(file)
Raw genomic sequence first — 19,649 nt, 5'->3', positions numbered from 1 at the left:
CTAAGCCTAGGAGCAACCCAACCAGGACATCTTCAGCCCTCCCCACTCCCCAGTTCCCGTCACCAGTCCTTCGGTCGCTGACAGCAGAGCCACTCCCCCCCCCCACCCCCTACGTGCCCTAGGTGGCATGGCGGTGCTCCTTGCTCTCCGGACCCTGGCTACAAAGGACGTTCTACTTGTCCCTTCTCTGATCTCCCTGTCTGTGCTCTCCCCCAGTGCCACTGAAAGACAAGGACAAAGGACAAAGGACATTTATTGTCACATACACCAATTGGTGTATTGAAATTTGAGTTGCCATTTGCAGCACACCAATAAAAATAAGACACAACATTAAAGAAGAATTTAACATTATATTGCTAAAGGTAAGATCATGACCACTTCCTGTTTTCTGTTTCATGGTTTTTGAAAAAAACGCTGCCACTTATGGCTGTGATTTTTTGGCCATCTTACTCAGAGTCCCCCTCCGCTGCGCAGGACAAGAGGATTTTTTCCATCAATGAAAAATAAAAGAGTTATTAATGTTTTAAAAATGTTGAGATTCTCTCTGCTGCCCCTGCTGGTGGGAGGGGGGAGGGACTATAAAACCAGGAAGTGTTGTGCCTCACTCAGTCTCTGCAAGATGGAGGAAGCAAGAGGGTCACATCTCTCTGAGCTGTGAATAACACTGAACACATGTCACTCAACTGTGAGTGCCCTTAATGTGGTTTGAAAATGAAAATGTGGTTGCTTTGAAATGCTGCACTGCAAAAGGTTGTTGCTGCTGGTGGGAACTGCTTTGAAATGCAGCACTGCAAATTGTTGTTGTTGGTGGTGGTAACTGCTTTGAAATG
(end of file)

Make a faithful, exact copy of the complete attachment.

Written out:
Raw genomic sequence first — 19,649 nt, 5'->3', positions numbered from 1 at the left:
CTAAGCCTAGGAGCAACCCAACCAGGACATCTTCAGCCCTCCCCACTCCCCAGTTCCCGTCACCAGTCCTTCGGTCGCTGACAGCAGAGCCACTCCCCCCCCCCACCCCCTACGTGCCCTAGGTGGCATGGCGGTGCTCCTTGCTCTCCGGACCCTGGCTACAAAGGACGTTCTACTTGTCCCTTCTCTGATCTCCCTGTCTGTGCTCTCCCCCAGTGCCACTGAAAGACAAGGACAAAGGACAAAGGACATTTATTGTCACATACACCAATTGGTGTATTGAAATTTGAGTTGCCATTTGCAGCACACCAATAAAAATAAGACACAACATTAAAGAAGAATTTAACATTATATTGCTAAAGGTAAGATCATGACCACTTCCTGTTTTCTGTTTCATGGTTTTTGAAAAAAACGCTGCCACTTATGGCTGTGATTTTTTGGCCATCTTACTCAGAGTCCCCCTCCGCTGCGCAGGACAAGAGGATTTTTTCCATCAATGAAAAATAAAAGAGTTATTAATGTTTTAAAAATGTTGAGATTCTCTCTGCTGCCCCTGCTGGTGGGAGGGGGGAGGGACTATAAAACCAGGAAGTGTTGTGCCTCACTCAGTCTCTGCAAGATGGAGGAAGCAAGAGGGTCACATCTCTCTGAGCTGTGAATAACACTGAACACATGTCACTCAACTGTGAGTGCCCTTAATGTGGTTTGAAAATGAAAATGTGGTTGCTTTGAAATGCTGCACTGCAAAAGGTTGTTGCTGCTGGTGGGAACTGCTTTGAAATGCAGCACTGCAAATTGTTGTTGTTGGTGGTGGTAACTGCTTTGAAATG